Skip to main content

All Content

Search Tips
Save
Selection
Format
Download
Published Date
Original Publication Date
Original Publication Date
PSNet Publication Date
Narrow Results By
PSNet Original Content
Commonly Searched Resource Types
1 - 14 of 14
Lazzara EH, Simonson RJ, Gisick LM, et al. Ergonomics. 2022;65:1138-1153.
Structured handoffs support appropriate communication between teams or departments when transferring responsibility for care. This meta-analysis aimed to determine if structured, standardized post-operative anesthesia handoffs improved provider, patient, organizational and handoff outcomes. Postoperative outcomes moved in a generally positive direction when compared with non-standardized handoffs. The authors suggest additional research into pre- and intra-operative handoffs is needed.
Sun LY, Jones PM, Wijeysundera DN, et al. JAMA Netw Open. 2022;5:e2148161.
Previous research identified a relationship between anesthesia handoffs and rates of major complications and mortality compared to patients who had the same anesthesiologist throughout their procedure. This retrospective cohort study including over 102,000 patients in Ontario, Canada, explored this relationship among patients undergoing cardiac surgery. Analyses revealed that anesthesia handovers were associated with poorer outcomes (i.e., higher 30-day and one-year mortality rates, longer hospitalizations and intensive care unit stays) compared with patients who had the same anesthesiologist throughout their procedure.
Lyndon A, Simpson KR, Spetz J, et al. Appl Nurs Res. 2022;63:151516.
Missed nursing care appears to be associated with higher rates of adverse events. More than 3,600 registered nurses (RNs) were surveyed about missed care during labor and birth in the United States. Three aspects of nursing care were reported missing by respondents: thorough review of prenatal records, missed timely documentation of maternal-fetal assessments, and failure to monitor input and output.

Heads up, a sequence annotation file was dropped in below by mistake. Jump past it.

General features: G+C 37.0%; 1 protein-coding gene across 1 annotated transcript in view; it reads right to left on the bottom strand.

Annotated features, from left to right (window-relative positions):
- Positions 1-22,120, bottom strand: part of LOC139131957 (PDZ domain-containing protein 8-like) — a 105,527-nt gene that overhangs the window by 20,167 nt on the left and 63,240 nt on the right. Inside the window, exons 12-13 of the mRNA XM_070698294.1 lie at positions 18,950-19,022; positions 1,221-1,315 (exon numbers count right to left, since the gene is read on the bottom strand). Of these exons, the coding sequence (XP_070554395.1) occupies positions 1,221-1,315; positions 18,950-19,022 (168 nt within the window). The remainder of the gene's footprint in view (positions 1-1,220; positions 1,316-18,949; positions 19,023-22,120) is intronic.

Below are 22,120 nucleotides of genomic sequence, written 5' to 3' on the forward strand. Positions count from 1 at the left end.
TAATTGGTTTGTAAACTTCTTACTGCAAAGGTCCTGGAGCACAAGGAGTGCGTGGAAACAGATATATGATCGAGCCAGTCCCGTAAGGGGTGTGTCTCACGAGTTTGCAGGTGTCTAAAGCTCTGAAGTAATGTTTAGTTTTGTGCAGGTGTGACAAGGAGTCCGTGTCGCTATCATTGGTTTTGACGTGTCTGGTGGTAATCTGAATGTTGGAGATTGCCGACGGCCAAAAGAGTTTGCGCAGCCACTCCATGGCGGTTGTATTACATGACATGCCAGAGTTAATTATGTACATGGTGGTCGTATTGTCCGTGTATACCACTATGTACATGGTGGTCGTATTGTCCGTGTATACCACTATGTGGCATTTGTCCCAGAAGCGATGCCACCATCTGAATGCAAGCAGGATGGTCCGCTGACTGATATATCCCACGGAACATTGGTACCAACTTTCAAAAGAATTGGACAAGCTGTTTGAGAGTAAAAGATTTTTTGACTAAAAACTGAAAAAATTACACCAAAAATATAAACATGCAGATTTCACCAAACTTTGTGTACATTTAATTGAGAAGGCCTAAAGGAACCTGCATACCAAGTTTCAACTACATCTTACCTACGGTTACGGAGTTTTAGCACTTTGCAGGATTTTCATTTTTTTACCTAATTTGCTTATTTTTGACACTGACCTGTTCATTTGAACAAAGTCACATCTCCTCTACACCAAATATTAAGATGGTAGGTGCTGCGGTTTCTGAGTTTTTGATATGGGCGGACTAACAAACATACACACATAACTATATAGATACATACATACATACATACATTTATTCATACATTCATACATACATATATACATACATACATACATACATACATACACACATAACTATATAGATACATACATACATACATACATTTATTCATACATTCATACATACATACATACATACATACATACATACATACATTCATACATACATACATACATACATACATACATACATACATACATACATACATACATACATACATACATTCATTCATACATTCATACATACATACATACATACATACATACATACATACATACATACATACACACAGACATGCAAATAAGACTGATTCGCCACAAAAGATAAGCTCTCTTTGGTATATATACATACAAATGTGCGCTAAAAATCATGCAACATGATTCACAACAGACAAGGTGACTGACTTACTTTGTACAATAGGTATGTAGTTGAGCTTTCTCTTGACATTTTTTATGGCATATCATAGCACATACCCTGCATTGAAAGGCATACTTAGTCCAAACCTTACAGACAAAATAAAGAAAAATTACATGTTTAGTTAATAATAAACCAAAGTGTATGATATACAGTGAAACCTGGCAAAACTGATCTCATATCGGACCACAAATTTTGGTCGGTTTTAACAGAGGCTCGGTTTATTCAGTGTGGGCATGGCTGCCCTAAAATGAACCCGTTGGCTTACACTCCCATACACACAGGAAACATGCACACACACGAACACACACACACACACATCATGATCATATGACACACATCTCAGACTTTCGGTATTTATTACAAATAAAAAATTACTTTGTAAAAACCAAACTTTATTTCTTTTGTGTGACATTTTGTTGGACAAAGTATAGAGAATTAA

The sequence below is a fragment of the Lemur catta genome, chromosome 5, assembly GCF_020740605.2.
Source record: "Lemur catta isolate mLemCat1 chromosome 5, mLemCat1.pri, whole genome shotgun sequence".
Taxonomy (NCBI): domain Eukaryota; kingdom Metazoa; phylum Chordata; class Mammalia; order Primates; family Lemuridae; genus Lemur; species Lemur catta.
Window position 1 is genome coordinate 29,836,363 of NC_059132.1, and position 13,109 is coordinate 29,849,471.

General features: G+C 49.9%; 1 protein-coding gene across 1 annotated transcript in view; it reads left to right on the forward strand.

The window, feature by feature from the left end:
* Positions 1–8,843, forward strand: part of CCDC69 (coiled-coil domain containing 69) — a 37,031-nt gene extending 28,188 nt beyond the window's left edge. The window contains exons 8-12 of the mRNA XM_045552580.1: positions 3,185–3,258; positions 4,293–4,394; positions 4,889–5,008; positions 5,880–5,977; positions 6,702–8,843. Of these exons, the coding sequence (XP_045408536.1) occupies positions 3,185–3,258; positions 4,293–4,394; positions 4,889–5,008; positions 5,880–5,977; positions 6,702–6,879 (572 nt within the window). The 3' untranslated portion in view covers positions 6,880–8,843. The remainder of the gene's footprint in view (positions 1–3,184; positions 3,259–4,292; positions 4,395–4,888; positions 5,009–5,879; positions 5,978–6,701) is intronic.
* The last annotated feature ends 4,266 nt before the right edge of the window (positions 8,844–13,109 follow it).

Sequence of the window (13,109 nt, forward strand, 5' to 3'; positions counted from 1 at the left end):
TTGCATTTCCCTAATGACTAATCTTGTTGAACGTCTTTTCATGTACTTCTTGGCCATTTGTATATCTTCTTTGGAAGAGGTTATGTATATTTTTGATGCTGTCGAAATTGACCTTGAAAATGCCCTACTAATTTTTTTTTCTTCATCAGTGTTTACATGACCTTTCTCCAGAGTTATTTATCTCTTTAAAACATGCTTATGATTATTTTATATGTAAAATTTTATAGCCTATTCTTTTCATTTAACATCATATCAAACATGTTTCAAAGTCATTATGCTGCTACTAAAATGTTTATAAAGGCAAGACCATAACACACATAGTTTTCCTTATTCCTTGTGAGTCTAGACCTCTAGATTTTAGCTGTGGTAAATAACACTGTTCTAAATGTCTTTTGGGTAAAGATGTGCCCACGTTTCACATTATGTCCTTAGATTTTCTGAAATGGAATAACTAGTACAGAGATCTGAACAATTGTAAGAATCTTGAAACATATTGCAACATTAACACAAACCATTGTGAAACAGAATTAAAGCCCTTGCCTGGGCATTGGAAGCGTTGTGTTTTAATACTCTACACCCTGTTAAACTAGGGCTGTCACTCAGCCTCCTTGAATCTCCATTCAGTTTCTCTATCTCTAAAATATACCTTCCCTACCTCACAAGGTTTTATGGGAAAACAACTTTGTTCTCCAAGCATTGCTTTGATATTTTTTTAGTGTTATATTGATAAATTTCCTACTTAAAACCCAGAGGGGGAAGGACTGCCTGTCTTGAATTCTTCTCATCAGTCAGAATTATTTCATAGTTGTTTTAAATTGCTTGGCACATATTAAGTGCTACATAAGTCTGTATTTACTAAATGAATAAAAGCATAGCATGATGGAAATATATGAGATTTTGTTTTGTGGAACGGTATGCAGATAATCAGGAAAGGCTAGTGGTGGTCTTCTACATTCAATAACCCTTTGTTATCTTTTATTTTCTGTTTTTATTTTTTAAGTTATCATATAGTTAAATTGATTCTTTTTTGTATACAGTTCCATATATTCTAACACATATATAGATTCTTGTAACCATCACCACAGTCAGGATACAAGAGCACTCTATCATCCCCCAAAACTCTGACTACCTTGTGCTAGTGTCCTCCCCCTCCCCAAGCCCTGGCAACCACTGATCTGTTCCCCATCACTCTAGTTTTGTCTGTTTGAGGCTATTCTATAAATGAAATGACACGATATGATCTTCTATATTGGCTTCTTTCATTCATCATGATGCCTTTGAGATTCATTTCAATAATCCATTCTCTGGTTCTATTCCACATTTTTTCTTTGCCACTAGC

Abraham J, Pfeifer E, Doering M, et al. Anesth Analg. 2021;132:1563-1575.
Intraoperative handoffs between anesthesiologists are frequently necessary but are not without risk. This systematic review of 14 studies of intraoperative handoffs and handoff tools found that use of handoff tools has a positive impact on patient safety. Additional research is needed around design and implementation of tools, particularly the use of electronic health records to record handoffs.  
Abraham J, Meng A, Tripathy S, et al. BMJ Qual Saf. 2021;30:513-524.
Handoffs are essential to communicating important information and preventing adverse outcomes. This systematic review found that bundled interventions commonly used to support handoffs between the operating room and intensive care units included information transfer/communication checklists and protocols. A meta-analysis showed that bundled interventions resulted in significant improvements for a number of clinical and process outcomes, such as time to analgesia dosing, fewer information omissions, and fewer technical errors.
Mangrum R, Stewart MD, Gifford DR, et al. J Am Med Dir Assoc. 2020;21:1587-1591.e2.
Building upon earlier work, the authors engaged a technical expert panel to reach consensus on a definition for omissions of care in nursing homes. The article details the terms and concepts included in (and excluded from) the proposed definition, provides examples of omissions of care, intended uses (e.g., to guide quality improvement activities or training and education), and describes the implications of the definition for clinical practice, policy, and research.  
Nygaard AM, Selnes Haugdahl H, Støre Brinchmann B, et al. J Clin Nurs. 2020;29:3822-3834.
Handoffs are essential to communicating important information and preventing adverse patient care outcomes.  This qualitative study explored how information about ICU patients’ family members is included in handovers. Findings suggest that written documentation about the family is inadequate and poorly structured and there is a need for user-friendly handoff tools that include information on patients’ family members.
Ashcroft J, Wilkinson A, Khan M. J Surg Educ. 2020;78:245-264.